In Church’s debut comedy, a notorious film critic must move beyond his vitriolic public persona if he wants a second chance with the girl of his dreams.
Bad-boy TV personality Charlie “The Snake” Evans (formerly an obituary writer named Charlie Zimmerman) is known far and wide for completely obliterating the films he reviews. He’s also a secret romantic, but his famous actress mother’s early death and his real estate mogul father’s coldness have bred an outwardly unhappy young man. Charlie is popular with viewers but universally disliked on set for his inconsiderate behavior and insistent demands. One fateful day, he meets a beautiful, mysterious woman outside a movie theater and falls in love after they discuss their mutual favorite film, Lost in Her Eyes. Cringeworthy misunderstandings abound when Charlie later gives his meanest review yet to an independent film called Four Golden Stars, unaware that it was written and directed by the same woman. Much of the novel showcases Church’s punchy, abrasive, one-liner humor, particularly during to Charlie’s reviews. In one instance, for example, Charlie spits out his coffee in an attempt to get “the taste of cinematic failure” out of his mouth. In earlier sections, Charlie is wracked by self-deprecation and severe confidence struggles. Church introduces an entity called “Astral Charlie” who acts as an apparent expression of Charlie’s id, floating around in the world, comfortably doing things that the actual Charlie wishes he could accomplish. Although some of these scenes are funny, particularly when Astral Charlie realizes that Charlie’s Four Golden Stars review is a disaster before his namesake does, the distinction between the two Charlies can at times seem muddled. Several wild dream sequences that appear throughout the book are humorous but almost seem separate from the rest of the story.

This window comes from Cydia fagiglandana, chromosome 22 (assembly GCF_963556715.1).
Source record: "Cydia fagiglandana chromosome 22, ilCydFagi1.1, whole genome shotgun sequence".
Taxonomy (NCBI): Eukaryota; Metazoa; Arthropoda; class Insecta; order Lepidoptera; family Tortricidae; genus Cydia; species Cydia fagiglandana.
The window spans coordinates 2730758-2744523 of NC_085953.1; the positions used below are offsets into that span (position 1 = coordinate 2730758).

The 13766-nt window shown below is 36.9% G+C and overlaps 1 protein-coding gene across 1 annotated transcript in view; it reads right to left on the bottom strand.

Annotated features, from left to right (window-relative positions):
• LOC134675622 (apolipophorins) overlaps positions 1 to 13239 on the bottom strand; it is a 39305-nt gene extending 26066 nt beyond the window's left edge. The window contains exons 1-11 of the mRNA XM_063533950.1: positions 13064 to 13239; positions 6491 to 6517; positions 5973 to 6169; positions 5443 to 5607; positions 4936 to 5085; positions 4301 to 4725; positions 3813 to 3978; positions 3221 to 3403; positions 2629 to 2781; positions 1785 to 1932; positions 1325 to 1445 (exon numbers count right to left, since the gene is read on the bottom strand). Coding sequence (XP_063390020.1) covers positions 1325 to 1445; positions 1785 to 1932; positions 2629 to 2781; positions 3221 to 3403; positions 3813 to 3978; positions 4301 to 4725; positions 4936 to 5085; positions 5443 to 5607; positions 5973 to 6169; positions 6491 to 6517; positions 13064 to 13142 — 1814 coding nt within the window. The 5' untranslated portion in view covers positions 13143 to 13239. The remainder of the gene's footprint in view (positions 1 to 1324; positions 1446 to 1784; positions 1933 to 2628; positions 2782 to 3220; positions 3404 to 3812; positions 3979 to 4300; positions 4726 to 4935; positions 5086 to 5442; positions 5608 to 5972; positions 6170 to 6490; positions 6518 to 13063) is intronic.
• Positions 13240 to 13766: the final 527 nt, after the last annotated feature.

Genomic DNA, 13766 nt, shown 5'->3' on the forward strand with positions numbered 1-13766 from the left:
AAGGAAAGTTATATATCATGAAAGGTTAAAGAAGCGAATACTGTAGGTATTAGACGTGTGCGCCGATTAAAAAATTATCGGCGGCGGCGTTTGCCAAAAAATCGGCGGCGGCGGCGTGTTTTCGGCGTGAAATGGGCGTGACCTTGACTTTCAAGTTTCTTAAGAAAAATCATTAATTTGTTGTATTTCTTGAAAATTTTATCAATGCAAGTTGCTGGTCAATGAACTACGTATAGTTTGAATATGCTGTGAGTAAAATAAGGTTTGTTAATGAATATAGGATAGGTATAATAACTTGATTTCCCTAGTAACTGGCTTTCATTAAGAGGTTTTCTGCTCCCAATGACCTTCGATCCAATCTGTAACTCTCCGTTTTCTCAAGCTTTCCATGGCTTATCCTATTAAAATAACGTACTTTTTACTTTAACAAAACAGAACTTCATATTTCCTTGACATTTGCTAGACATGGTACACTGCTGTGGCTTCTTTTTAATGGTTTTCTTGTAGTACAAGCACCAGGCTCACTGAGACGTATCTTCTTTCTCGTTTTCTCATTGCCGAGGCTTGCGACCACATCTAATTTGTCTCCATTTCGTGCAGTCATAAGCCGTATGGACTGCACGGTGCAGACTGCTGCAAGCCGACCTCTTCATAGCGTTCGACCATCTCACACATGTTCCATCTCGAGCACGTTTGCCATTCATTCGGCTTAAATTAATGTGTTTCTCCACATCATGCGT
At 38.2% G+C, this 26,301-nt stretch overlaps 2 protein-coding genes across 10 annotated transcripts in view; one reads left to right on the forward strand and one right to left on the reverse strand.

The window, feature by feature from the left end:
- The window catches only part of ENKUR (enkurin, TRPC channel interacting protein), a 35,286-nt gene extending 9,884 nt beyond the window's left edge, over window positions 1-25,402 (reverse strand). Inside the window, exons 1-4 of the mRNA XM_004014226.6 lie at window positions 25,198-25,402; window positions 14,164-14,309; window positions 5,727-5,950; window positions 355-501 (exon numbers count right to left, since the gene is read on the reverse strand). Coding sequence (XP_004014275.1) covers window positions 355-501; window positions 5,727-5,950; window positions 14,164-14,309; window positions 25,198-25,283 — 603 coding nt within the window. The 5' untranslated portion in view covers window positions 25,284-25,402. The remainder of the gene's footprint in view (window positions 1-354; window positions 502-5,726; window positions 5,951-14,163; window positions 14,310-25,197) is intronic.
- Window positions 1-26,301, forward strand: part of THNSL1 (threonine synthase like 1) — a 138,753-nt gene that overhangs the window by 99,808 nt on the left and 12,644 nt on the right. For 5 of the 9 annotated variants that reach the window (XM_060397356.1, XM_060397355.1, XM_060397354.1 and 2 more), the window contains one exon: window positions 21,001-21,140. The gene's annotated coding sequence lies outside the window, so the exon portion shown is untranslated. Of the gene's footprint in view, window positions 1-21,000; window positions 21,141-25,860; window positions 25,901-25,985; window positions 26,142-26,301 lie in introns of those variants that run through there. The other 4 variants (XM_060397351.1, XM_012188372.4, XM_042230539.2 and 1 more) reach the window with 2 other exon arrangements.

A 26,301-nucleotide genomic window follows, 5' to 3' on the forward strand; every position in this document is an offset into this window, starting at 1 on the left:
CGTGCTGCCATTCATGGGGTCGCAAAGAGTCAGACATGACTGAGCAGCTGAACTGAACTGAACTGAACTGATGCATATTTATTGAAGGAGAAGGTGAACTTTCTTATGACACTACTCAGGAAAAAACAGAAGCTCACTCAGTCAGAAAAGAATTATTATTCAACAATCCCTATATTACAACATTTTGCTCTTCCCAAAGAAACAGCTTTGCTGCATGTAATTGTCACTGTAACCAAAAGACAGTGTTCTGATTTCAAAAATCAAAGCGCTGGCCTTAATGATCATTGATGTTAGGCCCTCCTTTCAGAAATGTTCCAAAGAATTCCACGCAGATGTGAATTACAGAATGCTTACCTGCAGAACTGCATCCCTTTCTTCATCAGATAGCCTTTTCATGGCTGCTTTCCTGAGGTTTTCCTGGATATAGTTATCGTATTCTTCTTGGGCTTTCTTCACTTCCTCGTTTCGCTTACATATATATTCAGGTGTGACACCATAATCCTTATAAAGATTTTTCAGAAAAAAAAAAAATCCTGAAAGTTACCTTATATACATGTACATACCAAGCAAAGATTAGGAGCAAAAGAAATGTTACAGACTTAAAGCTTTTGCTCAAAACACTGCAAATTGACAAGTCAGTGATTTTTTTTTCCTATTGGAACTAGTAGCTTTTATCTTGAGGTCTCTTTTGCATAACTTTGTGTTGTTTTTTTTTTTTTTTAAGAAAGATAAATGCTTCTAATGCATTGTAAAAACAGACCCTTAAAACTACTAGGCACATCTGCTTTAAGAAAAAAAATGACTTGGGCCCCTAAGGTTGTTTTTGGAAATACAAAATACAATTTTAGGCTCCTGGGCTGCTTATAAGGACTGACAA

A fast-paced, sometimes-slapstick film industry novel with a vibrant cast of characters.